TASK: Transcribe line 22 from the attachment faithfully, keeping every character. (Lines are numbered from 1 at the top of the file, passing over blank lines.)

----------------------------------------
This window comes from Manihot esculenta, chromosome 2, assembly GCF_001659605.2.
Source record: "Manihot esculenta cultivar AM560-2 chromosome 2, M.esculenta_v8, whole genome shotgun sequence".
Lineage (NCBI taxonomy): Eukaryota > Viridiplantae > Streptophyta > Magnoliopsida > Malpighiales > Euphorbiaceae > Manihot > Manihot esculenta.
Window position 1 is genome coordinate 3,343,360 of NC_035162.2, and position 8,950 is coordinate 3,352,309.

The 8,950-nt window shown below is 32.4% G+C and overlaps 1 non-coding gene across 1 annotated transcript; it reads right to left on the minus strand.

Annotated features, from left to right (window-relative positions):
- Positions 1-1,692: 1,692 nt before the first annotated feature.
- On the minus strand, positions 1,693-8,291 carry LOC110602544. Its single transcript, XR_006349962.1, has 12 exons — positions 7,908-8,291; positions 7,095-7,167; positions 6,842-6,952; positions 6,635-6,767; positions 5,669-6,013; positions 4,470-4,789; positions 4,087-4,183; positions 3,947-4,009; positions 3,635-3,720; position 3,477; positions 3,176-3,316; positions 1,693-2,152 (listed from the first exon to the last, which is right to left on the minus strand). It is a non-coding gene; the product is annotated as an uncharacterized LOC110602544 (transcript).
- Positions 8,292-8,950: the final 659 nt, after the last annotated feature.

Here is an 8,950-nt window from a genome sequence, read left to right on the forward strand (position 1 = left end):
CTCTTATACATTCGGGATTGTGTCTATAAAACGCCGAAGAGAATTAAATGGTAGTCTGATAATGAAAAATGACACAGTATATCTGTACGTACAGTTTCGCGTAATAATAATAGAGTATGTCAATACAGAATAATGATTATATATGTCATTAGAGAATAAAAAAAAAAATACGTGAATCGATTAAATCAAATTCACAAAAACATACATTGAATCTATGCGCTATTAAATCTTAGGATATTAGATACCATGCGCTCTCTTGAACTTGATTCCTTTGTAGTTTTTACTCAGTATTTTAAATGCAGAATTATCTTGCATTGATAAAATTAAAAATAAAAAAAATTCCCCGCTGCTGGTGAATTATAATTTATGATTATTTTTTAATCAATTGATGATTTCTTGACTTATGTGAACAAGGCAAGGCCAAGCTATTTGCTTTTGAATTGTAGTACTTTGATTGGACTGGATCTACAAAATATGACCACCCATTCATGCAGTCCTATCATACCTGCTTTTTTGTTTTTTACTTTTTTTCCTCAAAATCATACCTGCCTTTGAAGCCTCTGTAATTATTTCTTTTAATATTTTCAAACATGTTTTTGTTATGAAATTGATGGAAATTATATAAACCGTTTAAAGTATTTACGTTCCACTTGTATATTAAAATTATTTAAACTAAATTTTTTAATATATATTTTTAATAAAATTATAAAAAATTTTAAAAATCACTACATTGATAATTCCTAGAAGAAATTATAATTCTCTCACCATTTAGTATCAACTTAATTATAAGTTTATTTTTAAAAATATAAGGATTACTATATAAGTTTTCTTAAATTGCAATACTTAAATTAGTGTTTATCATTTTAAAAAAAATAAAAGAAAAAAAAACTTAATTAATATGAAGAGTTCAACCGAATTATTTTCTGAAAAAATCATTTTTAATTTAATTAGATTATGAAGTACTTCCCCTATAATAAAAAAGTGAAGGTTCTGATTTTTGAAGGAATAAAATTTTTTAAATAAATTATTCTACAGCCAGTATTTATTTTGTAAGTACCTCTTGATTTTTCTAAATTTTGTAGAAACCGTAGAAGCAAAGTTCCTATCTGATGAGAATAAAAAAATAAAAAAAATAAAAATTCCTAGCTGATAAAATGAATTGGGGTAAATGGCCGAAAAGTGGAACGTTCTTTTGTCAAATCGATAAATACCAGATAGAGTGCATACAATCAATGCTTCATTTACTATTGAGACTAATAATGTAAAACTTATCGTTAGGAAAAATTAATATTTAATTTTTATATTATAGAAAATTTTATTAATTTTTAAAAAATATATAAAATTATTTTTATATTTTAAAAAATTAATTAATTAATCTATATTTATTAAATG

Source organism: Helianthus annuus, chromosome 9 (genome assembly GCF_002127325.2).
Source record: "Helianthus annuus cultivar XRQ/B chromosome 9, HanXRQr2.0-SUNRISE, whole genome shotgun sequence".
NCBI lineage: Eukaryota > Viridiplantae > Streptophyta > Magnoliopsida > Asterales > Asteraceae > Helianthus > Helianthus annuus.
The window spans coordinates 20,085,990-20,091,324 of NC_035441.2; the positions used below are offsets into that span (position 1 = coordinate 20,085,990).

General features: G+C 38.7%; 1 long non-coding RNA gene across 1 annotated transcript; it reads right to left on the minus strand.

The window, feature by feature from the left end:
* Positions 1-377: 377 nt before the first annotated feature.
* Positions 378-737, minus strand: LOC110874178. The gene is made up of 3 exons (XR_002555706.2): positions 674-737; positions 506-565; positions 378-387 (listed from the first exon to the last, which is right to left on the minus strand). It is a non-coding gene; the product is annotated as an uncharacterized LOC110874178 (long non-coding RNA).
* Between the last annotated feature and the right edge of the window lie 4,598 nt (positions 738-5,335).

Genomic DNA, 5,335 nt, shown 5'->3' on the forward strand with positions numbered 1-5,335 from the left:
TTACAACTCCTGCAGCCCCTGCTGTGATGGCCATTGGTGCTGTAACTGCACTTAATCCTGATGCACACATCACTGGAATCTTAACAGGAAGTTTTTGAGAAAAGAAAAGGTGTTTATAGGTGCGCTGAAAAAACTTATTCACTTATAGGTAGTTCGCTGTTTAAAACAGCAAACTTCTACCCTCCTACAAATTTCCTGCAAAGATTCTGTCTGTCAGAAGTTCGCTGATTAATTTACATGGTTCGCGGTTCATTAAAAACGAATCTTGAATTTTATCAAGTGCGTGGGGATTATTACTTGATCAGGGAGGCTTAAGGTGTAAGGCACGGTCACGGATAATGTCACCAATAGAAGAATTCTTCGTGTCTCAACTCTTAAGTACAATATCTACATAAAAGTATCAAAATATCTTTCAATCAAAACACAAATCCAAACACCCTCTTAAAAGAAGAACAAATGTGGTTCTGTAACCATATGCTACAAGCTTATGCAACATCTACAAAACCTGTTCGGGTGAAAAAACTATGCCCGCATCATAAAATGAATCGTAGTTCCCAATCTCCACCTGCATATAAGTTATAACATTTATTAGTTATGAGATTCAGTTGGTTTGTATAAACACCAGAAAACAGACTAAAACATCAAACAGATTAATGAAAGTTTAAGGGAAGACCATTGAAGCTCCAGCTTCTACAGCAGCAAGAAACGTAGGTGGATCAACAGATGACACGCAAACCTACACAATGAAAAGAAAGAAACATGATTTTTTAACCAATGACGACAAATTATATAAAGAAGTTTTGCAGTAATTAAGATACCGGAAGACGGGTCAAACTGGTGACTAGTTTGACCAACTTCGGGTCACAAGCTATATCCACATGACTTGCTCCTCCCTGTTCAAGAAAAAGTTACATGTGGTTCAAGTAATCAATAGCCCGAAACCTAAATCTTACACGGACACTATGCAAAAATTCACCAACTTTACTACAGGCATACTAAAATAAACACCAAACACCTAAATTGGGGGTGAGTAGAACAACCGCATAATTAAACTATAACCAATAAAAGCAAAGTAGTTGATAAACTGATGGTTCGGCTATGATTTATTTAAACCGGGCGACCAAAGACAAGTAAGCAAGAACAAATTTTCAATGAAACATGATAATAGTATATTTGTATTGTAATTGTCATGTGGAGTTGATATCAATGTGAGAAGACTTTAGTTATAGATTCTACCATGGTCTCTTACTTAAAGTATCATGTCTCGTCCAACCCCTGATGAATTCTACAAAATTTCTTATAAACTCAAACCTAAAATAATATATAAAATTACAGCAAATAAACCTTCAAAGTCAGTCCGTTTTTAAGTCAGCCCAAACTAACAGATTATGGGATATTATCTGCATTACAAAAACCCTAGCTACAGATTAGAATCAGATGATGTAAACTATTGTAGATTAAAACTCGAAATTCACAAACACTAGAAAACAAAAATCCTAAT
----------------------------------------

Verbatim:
TTACAACTCCTGCAGCCCCTGCTGTGATGGCCATTGGTGCTGTAACTGCACTTAATCCTGATGCACACATCACTGGAATCTTAACAGGAAGTTTTTGAGAAAAGAAAAGGTGTTTATAGGTGCGCTGAAAAAACTTATTCACTTATAGGTAGTTCGCTGTTTAAAACAGCAAACTTCTACCCTCCTACAAATTTCCTGCAAAGATTCTGTCTGTCAGAAGTTCGCTGATTAATTTACATGGTTCGCGGTTCATTAAAAACGAATCTTGAATTTTATCAAGTGCGTGGGGATTATTACTTGATCAGGGAGGCTTAAGGTGTAAGGCACGGTCACGGATAATGTCACCAATAGAAGAATTCTTCGTGTCTCAACTCTTAAGTACAATATCTACATAAAAGTATCAAAATATCTTTCAATCAAAACACAAATCCAAACACCCTCTTAAAAGAAGAACAAATGTGGTTCTGTAACCATATGCTACAAGCTTATGCAACATCTACAAAACCTGTTCGGGTGAAAAAACTATGCCCGCATCATAAAATGAATCGTAGTTCCCAATCTCCACCTGCATATAAGTTATAACATTTATTAGTTATGAGATTCAGTTGGTTTGTATAAACACCAGAAAACAGACTAAAACATCAAACAGATTAATGAAAGTTTAAGGGAAGACCATTGAAGCTCCAGCTTCTACAGCAGCAAGAAACGTAGGTGGATCAACAGATGACACGCAAACCTACACAATGAAAAGAAAGAAACATGATTTTTTAACCAATGACGACAAATTATATAAAGAAGTTTTGCAGTAATTAAGATACCGGAAGACGGGTCAAACTGGTGACTAGTTTGACCAACTTCGGGTCACAAGCTATATCCACATGACTTGCTCCTCCCTGTTCAAGAAAAAGTTACATGTGGTTCAAGTAATCAATAGCCCGAAACCTAAATCTTACACGGACACTATGCAAAAATTCACCAACTTTACTACAGGCATACTAAAATAAACACCAAACACCTAAATTGGGGGTGAGTAGAACAACCGCATAATTAAACTATAACCAATAAAAGCAAAGTAGTTGATAAACTGATGGTTCGGCTATGATTTATTTAAACCGGGCGACCAAAGACAAGTAAGCAAGAACAAATTTTCAATGAAACATGATAATAGTATATTTGTATTGTAATTGTCATGTGGAGTTGATATCAATGTGAGAAGACTTTAGTTATAGATTCTACCATGGTCTCTTACTTAAAGTATCATGTCTCGTCCAACCCCTGATGAATTCTACAAAATTTCTTATAAACTCAAACCTAAAATAATATATAAAATTACAGCAAATAAACCTTCAAAGTCAGTCCGTTTTTAAGTCAGCCCAAACTAACAGATTATGGGATATTATCTGCATTACAAAAACCCTAGCTACAGATTAGAATCAGATGATGTAAACTATTGTAGATTAAAACTCGAAATTCACAAACACTAGAAAACAAAAATCCTAAT